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2015 Gordon Research Conference on Neural Crest & Cranial Placodes

Neural Crest & Cranial Placodes: Development, Malformations and Cancers

July 19-24, 2015

Bentley University
Waltham, MA

Chair:
Carole LaBonne

Vice Chair:
Sally A. Moody

Applications for this meeting must be submitted by June 21, 2015. Please apply early, as some meetings become oversubscribed (full) before this deadline. If the meeting is oversubscribed, it will be stated here. Note: Applications for oversubscribed meetings will only be considered by the Conference Chair if more seats become available due to cancellations.

 

Neural crest cells and cranial sensory placodes are of central importance to the development and evolution of vertebrates, and are also of high clinical significance. This conference is designed to facilitate shared insights among attendees and fuel further advances in our understanding of the mechanisms governing the formation, behavior and differentiation of these two cell populations, as well as to catalyze the application of this knowledge to the field of regenerative medicine. The central goals of the conference are to accelerate the exchange of information across different model systems, to promote technological innovations in the field, and to further a genome and proteome scale understanding of the mechanisms that govern the development of neural crest cells and cranial sensory placodes.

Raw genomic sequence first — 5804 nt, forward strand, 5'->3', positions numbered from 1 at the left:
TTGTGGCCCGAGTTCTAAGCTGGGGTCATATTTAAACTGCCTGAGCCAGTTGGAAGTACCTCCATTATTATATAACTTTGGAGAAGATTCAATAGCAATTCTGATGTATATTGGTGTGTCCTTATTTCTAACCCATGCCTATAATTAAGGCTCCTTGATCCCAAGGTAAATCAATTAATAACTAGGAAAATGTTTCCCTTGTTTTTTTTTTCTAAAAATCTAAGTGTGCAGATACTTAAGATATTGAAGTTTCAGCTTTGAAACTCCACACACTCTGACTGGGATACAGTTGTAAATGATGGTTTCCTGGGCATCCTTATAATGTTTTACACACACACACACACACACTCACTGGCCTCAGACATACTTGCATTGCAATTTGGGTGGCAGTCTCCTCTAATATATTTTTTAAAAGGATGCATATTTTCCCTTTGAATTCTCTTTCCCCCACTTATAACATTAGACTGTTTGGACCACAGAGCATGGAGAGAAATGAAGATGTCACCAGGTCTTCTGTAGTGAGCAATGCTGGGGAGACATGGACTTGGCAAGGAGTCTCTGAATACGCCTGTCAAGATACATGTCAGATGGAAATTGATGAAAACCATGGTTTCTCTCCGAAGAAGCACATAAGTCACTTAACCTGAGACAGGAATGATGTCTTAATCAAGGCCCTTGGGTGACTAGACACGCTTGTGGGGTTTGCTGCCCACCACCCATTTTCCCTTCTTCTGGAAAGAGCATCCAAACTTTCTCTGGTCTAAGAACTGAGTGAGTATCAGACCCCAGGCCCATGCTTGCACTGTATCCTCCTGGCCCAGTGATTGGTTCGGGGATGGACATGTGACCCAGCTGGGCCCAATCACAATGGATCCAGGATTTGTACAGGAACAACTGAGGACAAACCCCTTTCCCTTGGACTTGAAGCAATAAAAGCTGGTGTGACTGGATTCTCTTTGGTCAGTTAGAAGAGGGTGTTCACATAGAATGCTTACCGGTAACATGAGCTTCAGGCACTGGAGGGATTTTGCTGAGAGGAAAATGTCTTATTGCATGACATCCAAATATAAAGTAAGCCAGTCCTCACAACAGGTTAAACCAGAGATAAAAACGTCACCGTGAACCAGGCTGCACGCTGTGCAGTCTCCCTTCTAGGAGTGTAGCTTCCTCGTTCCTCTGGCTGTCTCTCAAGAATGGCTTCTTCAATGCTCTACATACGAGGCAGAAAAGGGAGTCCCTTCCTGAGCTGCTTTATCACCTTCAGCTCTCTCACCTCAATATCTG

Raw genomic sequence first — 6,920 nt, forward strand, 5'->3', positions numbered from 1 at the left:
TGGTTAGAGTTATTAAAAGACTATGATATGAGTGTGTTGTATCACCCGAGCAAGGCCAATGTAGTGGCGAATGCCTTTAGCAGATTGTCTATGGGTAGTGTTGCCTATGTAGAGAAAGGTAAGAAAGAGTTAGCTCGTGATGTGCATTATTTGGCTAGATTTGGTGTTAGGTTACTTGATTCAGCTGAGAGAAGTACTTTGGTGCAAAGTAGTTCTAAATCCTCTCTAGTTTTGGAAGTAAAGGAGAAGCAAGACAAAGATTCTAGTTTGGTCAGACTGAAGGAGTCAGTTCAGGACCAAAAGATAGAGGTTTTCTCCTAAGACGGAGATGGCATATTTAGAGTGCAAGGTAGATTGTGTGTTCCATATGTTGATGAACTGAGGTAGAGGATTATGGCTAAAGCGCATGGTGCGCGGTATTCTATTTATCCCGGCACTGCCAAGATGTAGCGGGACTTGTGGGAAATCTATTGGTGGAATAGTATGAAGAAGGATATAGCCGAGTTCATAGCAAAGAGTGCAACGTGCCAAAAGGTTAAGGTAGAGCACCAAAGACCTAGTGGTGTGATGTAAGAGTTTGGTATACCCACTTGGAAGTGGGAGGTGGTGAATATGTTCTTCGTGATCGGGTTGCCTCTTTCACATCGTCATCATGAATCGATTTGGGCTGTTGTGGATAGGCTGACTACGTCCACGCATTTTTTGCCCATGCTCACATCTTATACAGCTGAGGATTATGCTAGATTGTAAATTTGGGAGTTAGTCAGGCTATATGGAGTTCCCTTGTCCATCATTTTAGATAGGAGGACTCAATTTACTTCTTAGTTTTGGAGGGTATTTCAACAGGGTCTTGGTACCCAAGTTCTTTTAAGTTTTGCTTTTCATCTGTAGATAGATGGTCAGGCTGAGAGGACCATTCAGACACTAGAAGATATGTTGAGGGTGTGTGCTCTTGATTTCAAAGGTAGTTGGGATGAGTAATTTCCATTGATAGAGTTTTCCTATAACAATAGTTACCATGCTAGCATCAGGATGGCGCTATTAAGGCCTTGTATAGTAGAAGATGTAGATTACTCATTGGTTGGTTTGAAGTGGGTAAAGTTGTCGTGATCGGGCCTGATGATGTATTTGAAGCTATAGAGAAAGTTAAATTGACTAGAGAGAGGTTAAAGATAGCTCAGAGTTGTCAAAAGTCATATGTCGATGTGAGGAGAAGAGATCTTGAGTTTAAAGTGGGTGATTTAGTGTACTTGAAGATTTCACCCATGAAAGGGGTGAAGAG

Both neural crest cells and cranial placode cells make extensive contributions to embryonic structures, and defects in their development underlie a broad range of congenital disorders. Neural crest cells display stem cell attributes, and neural crest-derived cells persist as stem cells into adulthood; studies of these cells provide broad insights into stem cell biology. Moreover, neural crest cells undergo migratory and invasive behavior driven by core EMT regulatory factors, and understanding how their behavior is regulated provides insights into the related invasive behavior of metastatic tumor cells. Cranial placode cells play important roles in the development of cranial sensory structures; mutations in genes that regulate their development lead to human syndromes with severe sensory deficits and dysregulated cell cycle control in numerous cancers. The conference will bring together a diverse group of scientists in a collegial atmosphere that fosters substantive discussions and promotes collaborative interactions between basic and clinical scientists in this important area of biomedical research.

Last Updated: 2015-03-24

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